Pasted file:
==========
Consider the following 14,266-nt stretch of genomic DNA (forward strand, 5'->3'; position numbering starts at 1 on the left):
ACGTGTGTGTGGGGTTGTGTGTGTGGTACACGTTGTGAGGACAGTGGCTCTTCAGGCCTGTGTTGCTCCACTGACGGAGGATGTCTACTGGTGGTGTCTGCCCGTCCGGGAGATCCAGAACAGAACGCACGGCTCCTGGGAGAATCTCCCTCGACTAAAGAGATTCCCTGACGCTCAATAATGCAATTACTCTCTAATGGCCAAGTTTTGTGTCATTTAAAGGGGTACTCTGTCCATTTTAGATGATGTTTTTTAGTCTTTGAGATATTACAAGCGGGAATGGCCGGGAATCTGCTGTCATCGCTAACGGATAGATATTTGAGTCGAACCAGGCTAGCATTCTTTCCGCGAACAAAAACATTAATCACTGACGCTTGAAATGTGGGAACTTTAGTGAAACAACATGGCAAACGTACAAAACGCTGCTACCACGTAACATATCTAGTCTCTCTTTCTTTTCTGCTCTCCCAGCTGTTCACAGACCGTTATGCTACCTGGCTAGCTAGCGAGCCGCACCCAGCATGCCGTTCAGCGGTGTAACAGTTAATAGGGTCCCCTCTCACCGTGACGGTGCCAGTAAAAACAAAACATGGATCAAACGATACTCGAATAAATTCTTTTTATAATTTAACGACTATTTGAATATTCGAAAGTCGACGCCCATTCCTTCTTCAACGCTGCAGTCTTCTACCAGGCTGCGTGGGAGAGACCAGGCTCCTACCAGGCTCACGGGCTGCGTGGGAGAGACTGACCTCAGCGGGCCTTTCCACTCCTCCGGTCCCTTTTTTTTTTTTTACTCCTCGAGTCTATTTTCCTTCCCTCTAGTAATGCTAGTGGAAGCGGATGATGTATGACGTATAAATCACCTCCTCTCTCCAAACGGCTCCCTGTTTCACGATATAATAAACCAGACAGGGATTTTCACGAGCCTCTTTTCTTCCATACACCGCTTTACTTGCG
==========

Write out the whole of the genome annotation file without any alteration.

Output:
Consider the following 14,266-nt stretch of genomic DNA (forward strand, 5'->3'; position numbering starts at 1 on the left):
ACGTGTGTGTGGGGTTGTGTGTGTGGTACACGTTGTGAGGACAGTGGCTCTTCAGGCCTGTGTTGCTCCACTGACGGAGGATGTCTACTGGTGGTGTCTGCCCGTCCGGGAGATCCAGAACAGAACGCACGGCTCCTGGGAGAATCTCCCTCGACTAAAGAGATTCCCTGACGCTCAATAATGCAATTACTCTCTAATGGCCAAGTTTTGTGTCATTTAAAGGGGTACTCTGTCCATTTTAGATGATGTTTTTTAGTCTTTGAGATATTACAAGCGGGAATGGCCGGGAATCTGCTGTCATCGCTAACGGATAGATATTTGAGTCGAACCAGGCTAGCATTCTTTCCGCGAACAAAAACATTAATCACTGACGCTTGAAATGTGGGAACTTTAGTGAAACAACATGGCAAACGTACAAAACGCTGCTACCACGTAACATATCTAGTCTCTCTTTCTTTTCTGCTCTCCCAGCTGTTCACAGACCGTTATGCTACCTGGCTAGCTAGCGAGCCGCACCCAGCATGCCGTTCAGCGGTGTAACAGTTAATAGGGTCCCCTCTCACCGTGACGGTGCCAGTAAAAACAAAACATGGATCAAACGATACTCGAATAAATTCTTTTTATAATTTAACGACTATTTGAATATTCGAAAGTCGACGCCCATTCCTTCTTCAACGCTGCAGTCTTCTACCAGGCTGCGTGGGAGAGACCAGGCTCCTACCAGGCTCACGGGCTGCGTGGGAGAGACTGACCTCAGCGGGCCTTTCCACTCCTCCGGTCCCTTTTTTTTTTTTTACTCCTCGAGTCTATTTTCCTTCCCTCTAGTAATGCTAGTGGAAGCGGATGATGTATGACGTATAAATCACCTCCTCTCTCCAAACGGCTCCCTGTTTCACGATATAATAAACCAGACAGGGATTTTCACGAGCCTCTTTTCTTCCATACACCGCTTTACTTGCG